Government of Canada

Foreign Affairs, Trade and Development Canada

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The Muskoka Initiative: Background

Announced by Prime Minister Stephen Harper at the G8 Summit in June 2010, the Muskoka Initiative will address the significant gaps that exist in maternal, newborn, and child health in developing countries. According to World Health Organization and World Bank estimates, over the next five years, the Muskoka Initiative will assist developing countries to:

  • prevent the deaths of 1.3 million children under five years of age
  • prevent the deaths of 64,000 mothers
  • give access to modern methods of family planning for 12 million couples

The Muskoka Initiative includes such elements as:

  • prenatal care
  • attended childbirth
  • postpartum care
  • sexual and reproductive health care and services, including voluntary family planning
  • health education
  • treatment and prevention of diseases, including infectious diseases
  • prevention of mother-to-child transmission of HIV
  • immunization
  • basic nutrition
  • safe drinking water and sanitation

The Muskoka Initiative is based on a set of core principles for long-lasting results that were developed under CIDA leadership at the 2010 Halifax meeting of G8 development ministers. These principles, as stated in the Chair's Summary, include:

  • ensuring sustainability of results
  • building on proven, cost-effective, evidence-based interventions
  • focusing in the countries with the greatest needs while continuing to support those making progress
  • supporting country-led national health policies and plans that are locally supported
  • increasing coherence of development efforts through better coordination and harmonization
  • improving accountability
  • strengthening monitoring, reporting, and evaluation

In June 2010, Canada led G8 and non G8 leaders to commit $7.3 billion to mobilize global action to reduce maternal and infant mortality and improve the health of mothers and children in the world's poorest countries, through the Muskoka Initiative. Canada is providing $1.1 billion in new funding over the next five years. Canada is also providing $1.75 billion in ongoing spending on maternal and child health programming, a total contribution of $2.85 billion over the next five years.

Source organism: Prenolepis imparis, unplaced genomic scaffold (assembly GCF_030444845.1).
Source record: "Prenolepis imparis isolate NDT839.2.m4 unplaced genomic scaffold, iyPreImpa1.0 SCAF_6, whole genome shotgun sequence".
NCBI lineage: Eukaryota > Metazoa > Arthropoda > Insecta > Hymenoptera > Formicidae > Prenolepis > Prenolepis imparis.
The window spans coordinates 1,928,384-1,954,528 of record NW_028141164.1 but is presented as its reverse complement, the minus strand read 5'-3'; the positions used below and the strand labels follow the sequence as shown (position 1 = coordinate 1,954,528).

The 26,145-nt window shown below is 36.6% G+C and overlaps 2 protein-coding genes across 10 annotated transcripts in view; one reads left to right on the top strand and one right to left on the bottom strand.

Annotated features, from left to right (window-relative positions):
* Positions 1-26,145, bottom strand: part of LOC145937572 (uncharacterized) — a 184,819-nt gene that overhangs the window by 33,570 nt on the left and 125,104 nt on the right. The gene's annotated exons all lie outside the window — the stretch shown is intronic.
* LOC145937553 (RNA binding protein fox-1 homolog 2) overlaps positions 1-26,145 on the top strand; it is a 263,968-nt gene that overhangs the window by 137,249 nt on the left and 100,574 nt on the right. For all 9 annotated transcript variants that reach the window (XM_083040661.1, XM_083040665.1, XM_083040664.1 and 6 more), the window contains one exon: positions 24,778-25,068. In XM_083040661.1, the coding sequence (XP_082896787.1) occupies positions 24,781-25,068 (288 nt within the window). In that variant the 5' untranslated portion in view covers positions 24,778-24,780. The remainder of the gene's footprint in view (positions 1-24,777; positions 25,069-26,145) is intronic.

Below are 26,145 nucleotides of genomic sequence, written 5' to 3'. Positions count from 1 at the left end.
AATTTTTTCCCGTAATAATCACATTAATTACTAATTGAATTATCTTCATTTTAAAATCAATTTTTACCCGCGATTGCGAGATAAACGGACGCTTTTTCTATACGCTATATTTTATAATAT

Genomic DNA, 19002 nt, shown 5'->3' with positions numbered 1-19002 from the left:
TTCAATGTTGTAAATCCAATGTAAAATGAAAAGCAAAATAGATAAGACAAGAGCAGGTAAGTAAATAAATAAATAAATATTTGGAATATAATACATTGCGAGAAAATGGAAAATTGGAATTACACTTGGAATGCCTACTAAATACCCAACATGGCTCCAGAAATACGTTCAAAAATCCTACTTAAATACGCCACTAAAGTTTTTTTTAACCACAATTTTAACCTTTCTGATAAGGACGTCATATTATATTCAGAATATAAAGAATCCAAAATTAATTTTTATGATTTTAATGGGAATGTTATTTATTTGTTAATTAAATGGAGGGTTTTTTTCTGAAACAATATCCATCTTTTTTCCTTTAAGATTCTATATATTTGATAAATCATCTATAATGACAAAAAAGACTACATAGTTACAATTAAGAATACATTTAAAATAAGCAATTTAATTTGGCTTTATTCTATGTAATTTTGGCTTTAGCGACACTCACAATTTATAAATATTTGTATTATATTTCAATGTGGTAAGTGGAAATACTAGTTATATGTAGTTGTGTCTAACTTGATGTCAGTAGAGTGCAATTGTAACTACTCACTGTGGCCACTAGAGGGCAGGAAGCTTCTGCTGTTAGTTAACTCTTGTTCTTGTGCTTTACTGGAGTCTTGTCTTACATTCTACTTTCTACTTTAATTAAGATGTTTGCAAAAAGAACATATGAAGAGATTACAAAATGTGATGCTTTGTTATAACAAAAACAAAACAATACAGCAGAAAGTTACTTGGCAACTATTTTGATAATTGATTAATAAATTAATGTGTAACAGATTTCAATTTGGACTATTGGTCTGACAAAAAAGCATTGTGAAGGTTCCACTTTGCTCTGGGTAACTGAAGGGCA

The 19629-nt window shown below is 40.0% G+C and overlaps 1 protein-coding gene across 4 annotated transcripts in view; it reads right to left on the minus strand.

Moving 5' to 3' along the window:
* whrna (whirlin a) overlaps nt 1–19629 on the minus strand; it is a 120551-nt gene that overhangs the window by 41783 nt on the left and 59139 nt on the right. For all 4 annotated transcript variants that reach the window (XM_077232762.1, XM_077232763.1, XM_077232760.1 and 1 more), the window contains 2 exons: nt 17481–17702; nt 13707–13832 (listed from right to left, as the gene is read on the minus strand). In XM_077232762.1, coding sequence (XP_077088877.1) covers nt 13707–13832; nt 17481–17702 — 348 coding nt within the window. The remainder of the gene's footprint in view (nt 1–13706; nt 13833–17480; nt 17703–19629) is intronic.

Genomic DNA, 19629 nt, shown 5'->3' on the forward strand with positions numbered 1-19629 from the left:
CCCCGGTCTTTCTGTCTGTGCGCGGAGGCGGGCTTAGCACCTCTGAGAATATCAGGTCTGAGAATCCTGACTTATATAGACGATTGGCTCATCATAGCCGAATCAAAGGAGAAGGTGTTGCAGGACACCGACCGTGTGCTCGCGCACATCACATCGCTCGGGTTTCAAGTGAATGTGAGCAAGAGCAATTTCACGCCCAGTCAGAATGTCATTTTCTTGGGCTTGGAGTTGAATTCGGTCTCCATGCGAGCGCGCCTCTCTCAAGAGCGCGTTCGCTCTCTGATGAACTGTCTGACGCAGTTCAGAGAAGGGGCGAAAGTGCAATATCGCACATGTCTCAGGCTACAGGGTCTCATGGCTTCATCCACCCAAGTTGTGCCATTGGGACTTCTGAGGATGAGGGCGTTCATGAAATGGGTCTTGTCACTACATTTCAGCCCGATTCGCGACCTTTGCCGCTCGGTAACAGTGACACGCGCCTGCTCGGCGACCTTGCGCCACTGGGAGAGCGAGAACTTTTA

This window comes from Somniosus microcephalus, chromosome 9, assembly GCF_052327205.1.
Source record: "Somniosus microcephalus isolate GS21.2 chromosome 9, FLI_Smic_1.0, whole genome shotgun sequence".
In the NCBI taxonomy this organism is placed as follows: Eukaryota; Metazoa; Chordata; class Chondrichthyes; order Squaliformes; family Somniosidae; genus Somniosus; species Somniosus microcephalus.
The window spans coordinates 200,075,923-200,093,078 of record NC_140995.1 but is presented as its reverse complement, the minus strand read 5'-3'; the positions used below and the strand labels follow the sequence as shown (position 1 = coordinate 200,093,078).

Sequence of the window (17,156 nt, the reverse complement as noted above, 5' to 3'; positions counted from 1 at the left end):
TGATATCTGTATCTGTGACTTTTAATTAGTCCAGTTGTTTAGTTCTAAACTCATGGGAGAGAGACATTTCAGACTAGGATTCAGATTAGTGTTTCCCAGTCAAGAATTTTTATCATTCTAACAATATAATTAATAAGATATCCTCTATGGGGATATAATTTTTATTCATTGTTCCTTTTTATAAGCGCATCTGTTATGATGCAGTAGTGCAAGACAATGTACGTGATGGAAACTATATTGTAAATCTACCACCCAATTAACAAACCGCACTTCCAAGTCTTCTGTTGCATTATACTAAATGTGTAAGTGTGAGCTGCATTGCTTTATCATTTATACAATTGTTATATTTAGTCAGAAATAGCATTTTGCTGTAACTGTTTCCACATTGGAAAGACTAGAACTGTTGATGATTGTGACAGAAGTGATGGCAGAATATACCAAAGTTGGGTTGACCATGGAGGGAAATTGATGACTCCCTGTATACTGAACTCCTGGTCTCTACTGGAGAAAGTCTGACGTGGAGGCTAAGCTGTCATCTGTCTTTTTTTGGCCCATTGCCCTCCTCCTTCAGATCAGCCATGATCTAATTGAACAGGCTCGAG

In September 2010, the United Nations Secretary-General announced a $40 billion Global Strategy for Women's and Children's Health, aimed at helping the world meet Millennium Development Goals #4 and #5, to reduce child mortality and improve maternal health. It will also have an important impact on MDG 1, targeting nutrition, and on MDG 6, combating major diseases, including HIV/AIDS and malaria. The Muskoka Initiative is Canada's contribution to this strategy.

In November 2010, Minister Oda outlined how Canada's $2.85 billion contribution through CIDA to the Muskoka Initiative will be organized. CIDA's maternal, newborn and child health (MNCH) funding follows three integrated paths, focuses on ten countries and involves multilateral, global and Canadian partners.

In November 2010, Minister Oda also announced several new global health, nutrition and disease prevention initiatives funded by CIDA as part of Canada's implementation of the Muskoka Initiative. The Minister also announced the Muskoka Initiative Partnership Program.

In December 2010, Prime Minister Harper agreed to co-chair a new UN commission on accountability and transparency to monitor the progress of the Global Strategy. The commission issued its report in May 2011.

In September 2011, Prime Minister Harper announced Canada's support for 28 new projects that will help save the lives of mothers, infants and children in Haiti, Africa and Asia under the Muskoka Initiative Partnership Program.